Today, I have a monumental task before me–getting past writer’s block. This has not typically been a problem for me since I started blogging. I have a feeling that writing is a skill that becomes easier when you make a habit of it.
In this particular case, I am writing about literature and technology and war and humanity. It will be a chapter in a book edited by a colleague, but it has been like extracting teeth from an elephant. Through its ear. The intended audience is high school and undergrad, so I have tried to be direct, avoid “theory-speak” (which I secretly disapprove of anyway), and look at a couple of books that are still read at those levels, including Slaughterhouse-Five and Catch-22. My original intent was to write about them as tales of the Cold War, in which conventional aerial bombing was being used as a metaphor for atomic bombing. And both of those novels are about the Cold War, though they are either largely or entirely set during the Second World War. But that original line of questioning, while there, seems to have petered out a bit. I lost enthusiasm for that particular line of reasoning, and enthusiasm is key to keeping up momentum.
I have changed tact a little, writing about the concept of a “war machine” and its effect on free will, and I am bringing in another novel that more thoroughly examines this concept, though it is not as widely read by high schoolers.
Grumble. It’s over 2/3 of the way there. I’m on the last section, but squeezing it out has felt like having a confession of witchcraft pressed out of me.
But it’s better now. I really need to finish a draft today, so that I can get my syllabus into shape for Monday, when my class on conspiracy theories begins. I am quite excited about that and a little anxious. I’ve yet to hit upon that perfect final project that will synthesize everything that the kids will have learned. It will come to me, I’m sure, but it has not quite become obvious to me.
Any ideas for a final writing project on project on conspiracy theories? Digital or otherwise? Let’s crowd source this sucker!
I don’t know if writing this post will help your writer’s block, but i love reaading stuff like this. I never learn better than when an author lets me in on not only what he’s writing, but the trepidation he has in what to write.
As for the final project, there’s a lot of ways you can go depending on the length of the course/credits. Report on the latest conspiracy from a skeptic’s POV. Or report on the latest real news story from the perspective of a conspiracy goon.
The idea that came to me first was to make a homebrew ocnspiracy. After a semester of learning about how conspiracies happen, you could challenge them to create their own, awarding points for the legwork and thought process shown, and bonus points for how many people get “taken” by it. Automatic A for the semester if it gets on HuffPo. Must sign their dissertation blindfolded if they get Glenn Beck to cry.
PS. This new comment format is so buggy i can hardly type past one parargaph. Anyone else notice this?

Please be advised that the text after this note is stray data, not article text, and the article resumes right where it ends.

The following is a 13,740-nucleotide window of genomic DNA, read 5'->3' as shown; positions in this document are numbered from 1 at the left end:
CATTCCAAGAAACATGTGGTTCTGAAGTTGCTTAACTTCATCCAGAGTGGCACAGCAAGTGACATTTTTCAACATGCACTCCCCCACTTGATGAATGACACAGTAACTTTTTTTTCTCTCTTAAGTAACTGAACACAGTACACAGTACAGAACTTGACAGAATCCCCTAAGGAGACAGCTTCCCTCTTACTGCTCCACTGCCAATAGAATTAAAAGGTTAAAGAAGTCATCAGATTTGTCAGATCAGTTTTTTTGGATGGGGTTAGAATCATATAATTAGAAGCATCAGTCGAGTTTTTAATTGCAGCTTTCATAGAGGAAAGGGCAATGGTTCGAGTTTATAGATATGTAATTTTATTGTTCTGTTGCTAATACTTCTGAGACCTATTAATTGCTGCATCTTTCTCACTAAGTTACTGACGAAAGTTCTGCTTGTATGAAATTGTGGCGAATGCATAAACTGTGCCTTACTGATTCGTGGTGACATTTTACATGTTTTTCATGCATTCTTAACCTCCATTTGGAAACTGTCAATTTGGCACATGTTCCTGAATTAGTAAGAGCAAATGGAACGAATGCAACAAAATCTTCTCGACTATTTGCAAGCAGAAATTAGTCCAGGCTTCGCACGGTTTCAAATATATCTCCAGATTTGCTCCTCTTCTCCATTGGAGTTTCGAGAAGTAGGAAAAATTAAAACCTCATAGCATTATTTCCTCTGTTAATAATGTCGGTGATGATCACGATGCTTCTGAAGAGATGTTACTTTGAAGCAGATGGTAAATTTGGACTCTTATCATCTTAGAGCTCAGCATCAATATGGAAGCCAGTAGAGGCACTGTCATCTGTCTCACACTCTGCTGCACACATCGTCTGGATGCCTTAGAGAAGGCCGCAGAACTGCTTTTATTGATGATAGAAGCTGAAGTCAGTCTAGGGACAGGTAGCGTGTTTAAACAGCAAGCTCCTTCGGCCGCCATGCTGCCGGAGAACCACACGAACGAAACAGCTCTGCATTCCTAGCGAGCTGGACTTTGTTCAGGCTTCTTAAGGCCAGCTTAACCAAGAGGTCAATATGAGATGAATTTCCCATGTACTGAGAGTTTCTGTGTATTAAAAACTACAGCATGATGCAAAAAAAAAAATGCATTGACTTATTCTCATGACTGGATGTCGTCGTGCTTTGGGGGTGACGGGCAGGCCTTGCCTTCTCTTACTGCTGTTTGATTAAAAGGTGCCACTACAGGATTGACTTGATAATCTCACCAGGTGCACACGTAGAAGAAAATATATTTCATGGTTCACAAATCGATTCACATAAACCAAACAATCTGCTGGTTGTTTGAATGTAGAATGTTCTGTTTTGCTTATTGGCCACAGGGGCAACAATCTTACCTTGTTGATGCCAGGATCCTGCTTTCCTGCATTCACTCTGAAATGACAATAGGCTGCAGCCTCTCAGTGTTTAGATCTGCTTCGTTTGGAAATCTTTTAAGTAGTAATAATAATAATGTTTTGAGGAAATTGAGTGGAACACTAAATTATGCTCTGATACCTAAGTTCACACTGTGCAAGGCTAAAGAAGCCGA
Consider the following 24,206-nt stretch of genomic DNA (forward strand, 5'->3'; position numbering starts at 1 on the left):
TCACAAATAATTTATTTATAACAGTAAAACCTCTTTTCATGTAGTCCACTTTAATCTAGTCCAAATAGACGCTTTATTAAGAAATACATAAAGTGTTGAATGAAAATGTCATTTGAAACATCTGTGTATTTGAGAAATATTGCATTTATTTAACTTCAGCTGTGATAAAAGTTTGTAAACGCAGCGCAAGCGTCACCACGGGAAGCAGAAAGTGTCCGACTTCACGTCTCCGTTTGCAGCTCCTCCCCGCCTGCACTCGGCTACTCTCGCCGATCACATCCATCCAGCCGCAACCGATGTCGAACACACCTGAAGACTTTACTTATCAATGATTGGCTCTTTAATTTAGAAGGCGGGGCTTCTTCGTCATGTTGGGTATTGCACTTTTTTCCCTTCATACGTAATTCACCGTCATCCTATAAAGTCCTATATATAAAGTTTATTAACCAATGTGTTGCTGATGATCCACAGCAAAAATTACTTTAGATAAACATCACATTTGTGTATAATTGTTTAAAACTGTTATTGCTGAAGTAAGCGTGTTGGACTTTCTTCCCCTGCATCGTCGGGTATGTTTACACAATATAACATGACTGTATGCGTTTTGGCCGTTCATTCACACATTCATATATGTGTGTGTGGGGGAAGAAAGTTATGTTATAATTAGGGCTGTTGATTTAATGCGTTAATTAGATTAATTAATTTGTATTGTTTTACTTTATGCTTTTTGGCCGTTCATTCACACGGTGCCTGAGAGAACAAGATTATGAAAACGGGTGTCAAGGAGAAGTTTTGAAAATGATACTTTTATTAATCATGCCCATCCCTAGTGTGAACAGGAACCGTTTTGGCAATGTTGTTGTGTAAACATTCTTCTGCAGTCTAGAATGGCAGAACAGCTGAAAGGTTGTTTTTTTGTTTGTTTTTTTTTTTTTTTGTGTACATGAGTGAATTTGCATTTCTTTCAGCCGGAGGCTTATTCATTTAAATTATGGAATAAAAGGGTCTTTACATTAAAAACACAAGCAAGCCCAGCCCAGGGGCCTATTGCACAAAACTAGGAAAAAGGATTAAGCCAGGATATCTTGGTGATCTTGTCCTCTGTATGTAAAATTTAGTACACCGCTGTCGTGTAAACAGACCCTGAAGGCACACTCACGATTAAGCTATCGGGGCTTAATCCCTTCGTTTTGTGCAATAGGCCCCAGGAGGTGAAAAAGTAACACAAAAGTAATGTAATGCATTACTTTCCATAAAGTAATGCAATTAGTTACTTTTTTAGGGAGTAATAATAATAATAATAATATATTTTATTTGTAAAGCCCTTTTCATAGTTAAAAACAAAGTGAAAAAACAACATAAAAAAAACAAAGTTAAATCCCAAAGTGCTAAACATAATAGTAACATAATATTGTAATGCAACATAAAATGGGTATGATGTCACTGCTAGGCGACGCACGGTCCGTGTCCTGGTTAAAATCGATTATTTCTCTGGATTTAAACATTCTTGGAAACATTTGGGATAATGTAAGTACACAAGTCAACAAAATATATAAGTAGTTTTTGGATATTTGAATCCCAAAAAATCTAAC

Glad I could help. I encourage others to feast on my pain. 🙂
Anyway, I have had students do a similar “build-a-conspiracy” project in the past, and they were good. I’ve always wanted to have a class that ends in a hoax, a huge freaking hoax. 😉
Damn beat me to it! I actually wrote “hoax” in my first post but this buggy ass java interface deleted it.
Which brigns me to the next question i was gonna ask…what exactly is the difference between a hoax and a conspiracy that you start?
Whether or not you eventually confess?
Whether or not anyone who bought into it believes you when you eventually confess?
Well you could talk about Science Technology, boobies and shoes. I’m sure that will get some people interested.
On a more serious note how about how war, technology, esspecially new war making technology affects how humans relate to each other, not just fellow combatants, but civilians and of course how this affects perceptions of enemy combatants and civilians, and of course how this is reflected in literature.
perhaps a bit about the alienating effects of advances in technology. For example the contrast between killing, injuring someone face to face, with a sweord versus dropping a bomb on them from a mile up, or firing an atomic bomb from a couple of thousand miles away.
Or how about how advances in technology have created the 24 hour battlefield. Where before battle was something that occurred for a few hours, at most every couple of weeks and army life was drugery and routine the great majority of time, for nearly a century now we’ve had battlefields in which combat can be continous for months if not years. The strain this puts on the the mind is of course massive. Even bombing missions are high stress prolonged feats that sapped peoples minds, which was why bomber tours were generally limited.
Related to the above how about how technology as expanded the battlefied to include cities, well behind enemy lines, the sky, underwater etc. And how this is reflected in literature.
Regarding conspiracy theories what about the great popish plot conspiracy stuff? As for digital conspiracy stuff there is always that old stand by, “So0meone is aiming microwaves at me and I need my tinfoil hat”. Yes there are lots of websites nursing and nuturing that particular lunacy.
I forgot to mention you’ve been visited by another Oxfordian and if his website is anything to go by it is morer beside the point stuff, question begging, and lots and lots of speculative fantasizing.